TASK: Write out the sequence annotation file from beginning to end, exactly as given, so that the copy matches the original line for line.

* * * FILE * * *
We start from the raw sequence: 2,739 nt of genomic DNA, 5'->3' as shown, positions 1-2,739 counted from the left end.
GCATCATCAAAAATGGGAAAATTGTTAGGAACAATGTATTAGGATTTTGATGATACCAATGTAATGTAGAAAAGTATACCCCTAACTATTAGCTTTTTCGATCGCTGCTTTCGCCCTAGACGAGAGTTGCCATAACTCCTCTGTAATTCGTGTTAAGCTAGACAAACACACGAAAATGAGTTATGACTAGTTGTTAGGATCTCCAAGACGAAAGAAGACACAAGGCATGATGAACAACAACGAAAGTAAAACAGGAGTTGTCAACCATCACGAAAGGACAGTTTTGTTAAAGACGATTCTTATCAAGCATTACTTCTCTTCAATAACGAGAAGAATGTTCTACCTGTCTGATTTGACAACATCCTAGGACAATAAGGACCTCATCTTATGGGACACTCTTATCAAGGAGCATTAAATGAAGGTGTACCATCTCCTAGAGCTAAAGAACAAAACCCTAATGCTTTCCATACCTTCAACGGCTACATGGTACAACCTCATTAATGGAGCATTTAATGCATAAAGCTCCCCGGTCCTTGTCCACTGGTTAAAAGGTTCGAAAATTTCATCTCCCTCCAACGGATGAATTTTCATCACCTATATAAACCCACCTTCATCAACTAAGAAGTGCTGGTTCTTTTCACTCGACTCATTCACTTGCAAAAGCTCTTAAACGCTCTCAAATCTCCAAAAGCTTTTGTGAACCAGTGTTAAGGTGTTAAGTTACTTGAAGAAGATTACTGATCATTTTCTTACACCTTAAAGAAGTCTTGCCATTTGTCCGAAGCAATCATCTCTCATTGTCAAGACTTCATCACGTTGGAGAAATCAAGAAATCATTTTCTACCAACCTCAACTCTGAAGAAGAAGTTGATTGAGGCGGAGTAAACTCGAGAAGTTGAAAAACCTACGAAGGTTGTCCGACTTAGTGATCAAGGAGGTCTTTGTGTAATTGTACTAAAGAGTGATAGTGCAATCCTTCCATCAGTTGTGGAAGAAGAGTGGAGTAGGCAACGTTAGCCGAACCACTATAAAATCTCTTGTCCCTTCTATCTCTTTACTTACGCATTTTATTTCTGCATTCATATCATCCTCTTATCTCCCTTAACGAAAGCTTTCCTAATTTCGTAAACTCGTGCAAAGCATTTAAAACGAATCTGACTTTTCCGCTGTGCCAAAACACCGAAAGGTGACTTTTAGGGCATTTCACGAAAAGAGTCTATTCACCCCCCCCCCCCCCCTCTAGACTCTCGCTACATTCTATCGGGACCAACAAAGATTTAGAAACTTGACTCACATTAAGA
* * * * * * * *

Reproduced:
We start from the raw sequence: 2,739 nt of genomic DNA, 5'->3' as shown, positions 1-2,739 counted from the left end.
GCATCATCAAAAATGGGAAAATTGTTAGGAACAATGTATTAGGATTTTGATGATACCAATGTAATGTAGAAAAGTATACCCCTAACTATTAGCTTTTTCGATCGCTGCTTTCGCCCTAGACGAGAGTTGCCATAACTCCTCTGTAATTCGTGTTAAGCTAGACAAACACACGAAAATGAGTTATGACTAGTTGTTAGGATCTCCAAGACGAAAGAAGACACAAGGCATGATGAACAACAACGAAAGTAAAACAGGAGTTGTCAACCATCACGAAAGGACAGTTTTGTTAAAGACGATTCTTATCAAGCATTACTTCTCTTCAATAACGAGAAGAATGTTCTACCTGTCTGATTTGACAACATCCTAGGACAATAAGGACCTCATCTTATGGGACACTCTTATCAAGGAGCATTAAATGAAGGTGTACCATCTCCTAGAGCTAAAGAACAAAACCCTAATGCTTTCCATACCTTCAACGGCTACATGGTACAACCTCATTAATGGAGCATTTAATGCATAAAGCTCCCCGGTCCTTGTCCACTGGTTAAAAGGTTCGAAAATTTCATCTCCCTCCAACGGATGAATTTTCATCACCTATATAAACCCACCTTCATCAACTAAGAAGTGCTGGTTCTTTTCACTCGACTCATTCACTTGCAAAAGCTCTTAAACGCTCTCAAATCTCCAAAAGCTTTTGTGAACCAGTGTTAAGGTGTTAAGTTACTTGAAGAAGATTACTGATCATTTTCTTACACCTTAAAGAAGTCTTGCCATTTGTCCGAAGCAATCATCTCTCATTGTCAAGACTTCATCACGTTGGAGAAATCAAGAAATCATTTTCTACCAACCTCAACTCTGAAGAAGAAGTTGATTGAGGCGGAGTAAACTCGAGAAGTTGAAAAACCTACGAAGGTTGTCCGACTTAGTGATCAAGGAGGTCTTTGTGTAATTGTACTAAAGAGTGATAGTGCAATCCTTCCATCAGTTGTGGAAGAAGAGTGGAGTAGGCAACGTTAGCCGAACCACTATAAAATCTCTTGTCCCTTCTATCTCTTTACTTACGCATTTTATTTCTGCATTCATATCATCCTCTTATCTCCCTTAACGAAAGCTTTCCTAATTTCGTAAACTCGTGCAAAGCATTTAAAACGAATCTGACTTTTCCGCTGTGCCAAAACACCGAAAGGTGACTTTTAGGGCATTTCACGAAAAGAGTCTATTCACCCCCCCCCCCCCCCTCTAGACTCTCGCTACATTCTATCGGGACCAACAAAGATTTAGAAACTTGACTCACATTAAGA